Lets Talk About…’The General’ (1926)

Film #17 in FilmExodus’ AFI 100 Movies

Every week FilmExodus does a review/analysis of a different cinematic masterpiece from AFI’s 100 Movies 2007 updated list. For a complete overview and how you can participate, click here.

For many children, there comes a point where the old cliche of running away and joining the circus becomes the dream. Living under the big top, eating all the candy you want and becoming a clown sounds exciting to a kid but none ever do it. It’s as realistic a dream as cowboy astronaut or ninja master but Buster Keaton was the child clown. He didn’t run away to join the circus, he was born into it.

Joseph Keaton was the sixth generation of males in his family bearing that name but it didn’t last long. At the age of 18 months old, young Joseph fell down a flight of stairs without a scratch and Harry Houdini exclaimed “That’s a real buster!” (buster meaning a fall intended to cause serious injury) Is the story true? Well, to quote the film The Man who shot Liberty Valance:

“When the legend becomes fact, print the legend.”

And so with that tumble, Buster Keaton was born.

As a child performer, part of the routine would be him pretending to disobey his father and his father getting progressively angrier to the point of him picking up the lad chucking him against scenery, into the orchestra pit, or even into the audience. They even sewed suitcase handles into Buster’s clothing to make it easier to toss his ass into shit.

He was as young as three years old when this happened.

Now you may be thinking “I know the old timey days were fucked up but didn’t they have any kind of child protective laws? I mean it’s not like Buster was black or anything.” And you would be correct. And racist.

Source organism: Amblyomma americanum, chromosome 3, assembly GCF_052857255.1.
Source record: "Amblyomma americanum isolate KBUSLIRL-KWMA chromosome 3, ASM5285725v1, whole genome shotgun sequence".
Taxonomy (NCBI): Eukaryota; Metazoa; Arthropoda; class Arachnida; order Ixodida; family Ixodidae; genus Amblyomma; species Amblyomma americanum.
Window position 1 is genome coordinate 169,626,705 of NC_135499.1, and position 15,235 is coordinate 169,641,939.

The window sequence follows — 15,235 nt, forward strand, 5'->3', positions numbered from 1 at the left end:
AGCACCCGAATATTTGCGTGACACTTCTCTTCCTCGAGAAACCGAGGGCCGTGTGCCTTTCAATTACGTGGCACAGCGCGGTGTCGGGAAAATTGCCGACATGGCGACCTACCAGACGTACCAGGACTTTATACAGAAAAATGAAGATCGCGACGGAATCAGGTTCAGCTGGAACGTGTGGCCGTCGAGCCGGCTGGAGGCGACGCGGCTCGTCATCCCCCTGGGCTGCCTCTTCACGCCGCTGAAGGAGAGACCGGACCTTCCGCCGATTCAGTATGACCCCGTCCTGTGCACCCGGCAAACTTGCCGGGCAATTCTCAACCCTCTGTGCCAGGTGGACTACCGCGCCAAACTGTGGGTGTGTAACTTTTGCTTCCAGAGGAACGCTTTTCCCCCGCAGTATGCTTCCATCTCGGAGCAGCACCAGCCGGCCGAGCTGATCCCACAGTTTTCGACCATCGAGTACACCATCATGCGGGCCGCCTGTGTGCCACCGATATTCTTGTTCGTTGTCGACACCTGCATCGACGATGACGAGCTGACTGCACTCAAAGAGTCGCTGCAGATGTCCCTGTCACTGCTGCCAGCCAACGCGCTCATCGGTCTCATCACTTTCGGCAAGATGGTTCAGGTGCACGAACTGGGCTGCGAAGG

There was so many allegations of child abuse, that the father was constantly under threat of arrest but Buster always proved to the cops that he suffered no injuries from his dangerous stunts.

Which in turn had the press bill him as “The Little Boy Who Can’t Be Damaged” and the act “The Roughest Act That Was Ever in the History of the Stage.” This made the act even more dangerous. But Buster never accused his father of abuse. He loved entertaining the crowds and learned at a very early age how to convincingly execute a pratfall.

“The secret is in landing limp and breaking the fall with a foot or a hand. It’s a knack. I started so young that landing right is second nature with me. Several times I’d have been killed if I hadn’t been able to land like a cat.”

He also realized that if he laughed during the routine, it would generate less laughs from the audience, so he adopted a stoic stoneface that, well, I don’t wanna jump t ahead but suffice it to say, it kinda becomes important later on.

He stayed with The Three Keatons for twenty years until his father’s penchant for drinking started to destroy the act, so he left for New York and almost immediately transitioned into film.

Well not exactly immediately, I mean if this was a biopic, that’s what would happen but there was that major war that he and the entire world were in at the time but I’m just gonna gloss over that. He lost some hearing because of an infection. There. I covered the most significant thing that happened to him in the war.

In 1917, at the age of 22, Buster Keaton met Roscoe “Fatty” Arbuckle and it would change his life forever. Now most of you know Charlie Chaplin and Buster Keaton and think of them as the great silent film comedians and you’d be correct but there was a time where “Fatty” Arbuckle was the “it” actor. He mentored Chaplin and discovered Keaton and Bob Hope and was the highest paid star of the time. He was a huge deal. Accusations of rape murder destroyed his career but that’s a story for another time.

Keaton and Arbuckle immediately hit off and made 14 short films together. The first of which was The Butcher Boy.

They worked together until Arbuckle’s career was effectively destroyed by those rape murder accusations I previously mentioned.

Keaton’s first starring role was in the 1920 comedy The Saphead. It was a success and based on that and Keaton’s bankability from the Keaton/Arbuckle shorts, Joseph M. Schenck (Big deal film executive) gave him his own production studio. That sounds crazy to the younger generation but that’s how these films were made back in the day. The star would write, direct and obviously star in these films and they had a quota, so they were cranking them out constantly. Like an assembly line of comedy.